Indian Burial and Sacred Grounds Watch



Federal laws

State laws

Some preserved sites.

Some history and culture

Controversies Concerning Archaeology

American Indian Voices

News Archive Index

Return to main Learn page

Please inform the webmaster of any broken links!

News Items

Erie County group seeks to return Indian artifacts

Wednesday, October 23, 2002

ERIE, PA. (AP) -- "The Erie County Historical Society and Museum is contacting up to 60 American Indian tribes around the country in an effort to return artifacts to their rightful tribal owners.

The group in northwestern Pennsylvania notified the tribes that it had as many as 75 items, such as baskets and knives, that could fall under the 1990 Native American Grave Protection and Repatriation Act.

The law requires museums and federal agencies to review their collections and return human remains and sacred objects to tribes.

But James Adovasio, director of the Mercyhurst Archaeological Institute at Mercyhurst College in Erie County, said few, if any, items in Erie were eligible for return under the law.

"There are nowhere near 75 items that are potentially repatriatable," Adovasio said. "I seriously questioned the need for the inventory."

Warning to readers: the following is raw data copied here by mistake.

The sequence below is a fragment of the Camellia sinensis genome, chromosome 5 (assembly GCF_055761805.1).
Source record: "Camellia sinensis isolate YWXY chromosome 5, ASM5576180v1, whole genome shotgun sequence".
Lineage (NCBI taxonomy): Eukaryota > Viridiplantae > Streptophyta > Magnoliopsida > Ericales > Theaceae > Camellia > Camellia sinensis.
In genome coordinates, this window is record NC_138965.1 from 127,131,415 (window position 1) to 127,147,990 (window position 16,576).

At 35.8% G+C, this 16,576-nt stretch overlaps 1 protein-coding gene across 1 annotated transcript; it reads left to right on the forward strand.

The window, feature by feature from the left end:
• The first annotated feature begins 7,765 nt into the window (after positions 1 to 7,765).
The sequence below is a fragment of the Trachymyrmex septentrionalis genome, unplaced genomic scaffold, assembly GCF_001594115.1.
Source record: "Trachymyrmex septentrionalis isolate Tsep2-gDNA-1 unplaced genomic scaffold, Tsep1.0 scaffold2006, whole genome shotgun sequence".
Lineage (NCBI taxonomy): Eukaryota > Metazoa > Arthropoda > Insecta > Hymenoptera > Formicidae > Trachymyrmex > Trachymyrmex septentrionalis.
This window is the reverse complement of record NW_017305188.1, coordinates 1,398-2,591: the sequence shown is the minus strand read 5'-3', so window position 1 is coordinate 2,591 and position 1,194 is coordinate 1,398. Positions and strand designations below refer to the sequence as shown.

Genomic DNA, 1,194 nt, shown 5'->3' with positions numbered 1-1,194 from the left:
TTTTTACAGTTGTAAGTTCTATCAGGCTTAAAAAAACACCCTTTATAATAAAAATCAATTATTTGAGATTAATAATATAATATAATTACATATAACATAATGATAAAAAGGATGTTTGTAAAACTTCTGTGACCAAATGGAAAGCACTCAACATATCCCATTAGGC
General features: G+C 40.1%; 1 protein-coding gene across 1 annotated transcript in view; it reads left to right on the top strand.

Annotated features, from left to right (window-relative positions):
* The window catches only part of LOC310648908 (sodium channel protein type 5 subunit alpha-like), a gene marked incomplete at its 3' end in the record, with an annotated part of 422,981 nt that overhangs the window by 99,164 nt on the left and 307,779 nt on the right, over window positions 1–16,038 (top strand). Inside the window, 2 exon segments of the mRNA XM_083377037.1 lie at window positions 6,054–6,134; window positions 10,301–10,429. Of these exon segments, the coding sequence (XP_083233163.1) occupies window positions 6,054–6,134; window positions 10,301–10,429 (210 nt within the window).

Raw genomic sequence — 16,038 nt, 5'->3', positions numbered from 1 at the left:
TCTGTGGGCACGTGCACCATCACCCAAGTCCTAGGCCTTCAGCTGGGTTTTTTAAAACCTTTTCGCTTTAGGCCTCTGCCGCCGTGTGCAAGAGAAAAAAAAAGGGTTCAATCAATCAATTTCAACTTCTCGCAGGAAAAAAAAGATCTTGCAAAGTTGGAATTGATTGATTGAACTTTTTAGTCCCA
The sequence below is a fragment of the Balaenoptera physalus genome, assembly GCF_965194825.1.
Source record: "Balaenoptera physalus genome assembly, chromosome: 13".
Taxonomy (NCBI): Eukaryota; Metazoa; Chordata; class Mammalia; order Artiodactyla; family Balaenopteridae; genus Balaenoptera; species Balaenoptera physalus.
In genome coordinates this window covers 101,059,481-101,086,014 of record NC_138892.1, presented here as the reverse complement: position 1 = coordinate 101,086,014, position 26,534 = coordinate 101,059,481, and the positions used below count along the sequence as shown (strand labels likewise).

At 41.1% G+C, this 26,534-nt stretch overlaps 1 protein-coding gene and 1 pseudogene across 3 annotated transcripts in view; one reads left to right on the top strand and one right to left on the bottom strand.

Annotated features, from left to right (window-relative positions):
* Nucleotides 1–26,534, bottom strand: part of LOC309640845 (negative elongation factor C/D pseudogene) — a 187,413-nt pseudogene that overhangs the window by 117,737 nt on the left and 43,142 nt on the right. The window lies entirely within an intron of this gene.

Erie historical officials have sent out letters and photos of items to about 30 American Indian tribes since August. One tribe, the Crow Indians in Montana, has responded.

George Reed, the leader of the protection and repatriation program for the Crow tribe, wants to know more about a beaded leather sash he saw in a museum photograph. He said he wanted more information and photos to determine if it was a part of his ancestors' ceremonial dress.

Erie museums have worked with the national program, which is a section of the National Park Service, for several years as they sort through thousands of American Indian items, said museum curator Steph Taylor.

The group tried to "err on the side of caution" when it identified items that could fall under the federal guidelines.

Many of the items were donated to Erie County museums by residents who bought or found American Indian pieces during vacations, Taylor said, adding that some of them were made for the tourism industry.

"The information we have indicates that some of the items were made for ceremonial purposes," Taylor said. "We don't know for sure, and it's not up to us to decide if it's not ceremonial."

Copyright 2002 Pittsburgh Gazette

Posted by Mikoa 18 to NDN AIM

Go to News Archive Index

home : mission : updates : sites : learn : action : links : contact

Best viewed at screen resolutions 1024 x 768 and 800 x 600
Copyright Information
For site problems contact the webmaster